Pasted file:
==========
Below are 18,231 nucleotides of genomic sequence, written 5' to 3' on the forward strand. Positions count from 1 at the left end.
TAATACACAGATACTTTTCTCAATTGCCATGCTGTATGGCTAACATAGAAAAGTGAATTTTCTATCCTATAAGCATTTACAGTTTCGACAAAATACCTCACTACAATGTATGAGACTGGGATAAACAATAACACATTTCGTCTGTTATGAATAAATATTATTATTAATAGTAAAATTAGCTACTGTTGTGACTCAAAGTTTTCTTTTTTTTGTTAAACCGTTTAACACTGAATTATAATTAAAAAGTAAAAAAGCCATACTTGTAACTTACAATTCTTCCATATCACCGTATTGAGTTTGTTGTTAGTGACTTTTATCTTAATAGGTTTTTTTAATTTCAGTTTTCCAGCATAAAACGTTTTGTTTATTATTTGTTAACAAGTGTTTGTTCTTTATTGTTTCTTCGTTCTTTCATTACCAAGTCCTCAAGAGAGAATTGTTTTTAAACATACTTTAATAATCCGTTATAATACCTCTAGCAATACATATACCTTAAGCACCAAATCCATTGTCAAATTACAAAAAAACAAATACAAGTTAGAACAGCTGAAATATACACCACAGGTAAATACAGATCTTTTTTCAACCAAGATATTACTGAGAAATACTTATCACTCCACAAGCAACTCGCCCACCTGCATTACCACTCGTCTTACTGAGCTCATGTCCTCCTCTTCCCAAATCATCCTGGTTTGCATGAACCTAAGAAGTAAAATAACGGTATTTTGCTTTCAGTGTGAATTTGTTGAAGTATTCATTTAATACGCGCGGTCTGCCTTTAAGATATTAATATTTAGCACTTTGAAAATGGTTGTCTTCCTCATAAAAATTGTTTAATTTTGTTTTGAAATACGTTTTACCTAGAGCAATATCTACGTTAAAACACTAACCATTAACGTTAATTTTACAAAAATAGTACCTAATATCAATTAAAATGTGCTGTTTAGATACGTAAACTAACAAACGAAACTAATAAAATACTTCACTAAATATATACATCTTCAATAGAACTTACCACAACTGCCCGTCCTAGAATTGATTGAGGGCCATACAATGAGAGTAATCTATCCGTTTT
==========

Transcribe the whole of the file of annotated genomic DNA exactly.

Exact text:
Below are 18,231 nucleotides of genomic sequence, written 5' to 3' on the forward strand. Positions count from 1 at the left end.
TAATACACAGATACTTTTCTCAATTGCCATGCTGTATGGCTAACATAGAAAAGTGAATTTTCTATCCTATAAGCATTTACAGTTTCGACAAAATACCTCACTACAATGTATGAGACTGGGATAAACAATAACACATTTCGTCTGTTATGAATAAATATTATTATTAATAGTAAAATTAGCTACTGTTGTGACTCAAAGTTTTCTTTTTTTTGTTAAACCGTTTAACACTGAATTATAATTAAAAAGTAAAAAAGCCATACTTGTAACTTACAATTCTTCCATATCACCGTATTGAGTTTGTTGTTAGTGACTTTTATCTTAATAGGTTTTTTTAATTTCAGTTTTCCAGCATAAAACGTTTTGTTTATTATTTGTTAACAAGTGTTTGTTCTTTATTGTTTCTTCGTTCTTTCATTACCAAGTCCTCAAGAGAGAATTGTTTTTAAACATACTTTAATAATCCGTTATAATACCTCTAGCAATACATATACCTTAAGCACCAAATCCATTGTCAAATTACAAAAAAACAAATACAAGTTAGAACAGCTGAAATATACACCACAGGTAAATACAGATCTTTTTTCAACCAAGATATTACTGAGAAATACTTATCACTCCACAAGCAACTCGCCCACCTGCATTACCACTCGTCTTACTGAGCTCATGTCCTCCTCTTCCCAAATCATCCTGGTTTGCATGAACCTAAGAAGTAAAATAACGGTATTTTGCTTTCAGTGTGAATTTGTTGAAGTATTCATTTAATACGCGCGGTCTGCCTTTAAGATATTAATATTTAGCACTTTGAAAATGGTTGTCTTCCTCATAAAAATTGTTTAATTTTGTTTTGAAATACGTTTTACCTAGAGCAATATCTACGTTAAAACACTAACCATTAACGTTAATTTTACAAAAATAGTACCTAATATCAATTAAAATGTGCTGTTTAGATACGTAAACTAACAAACGAAACTAATAAAATACTTCACTAAATATATACATCTTCAATAGAACTTACCACAACTGCCCGTCCTAGAATTGATTGAGGGCCATACAATGAGAGTAATCTATCCGTTTT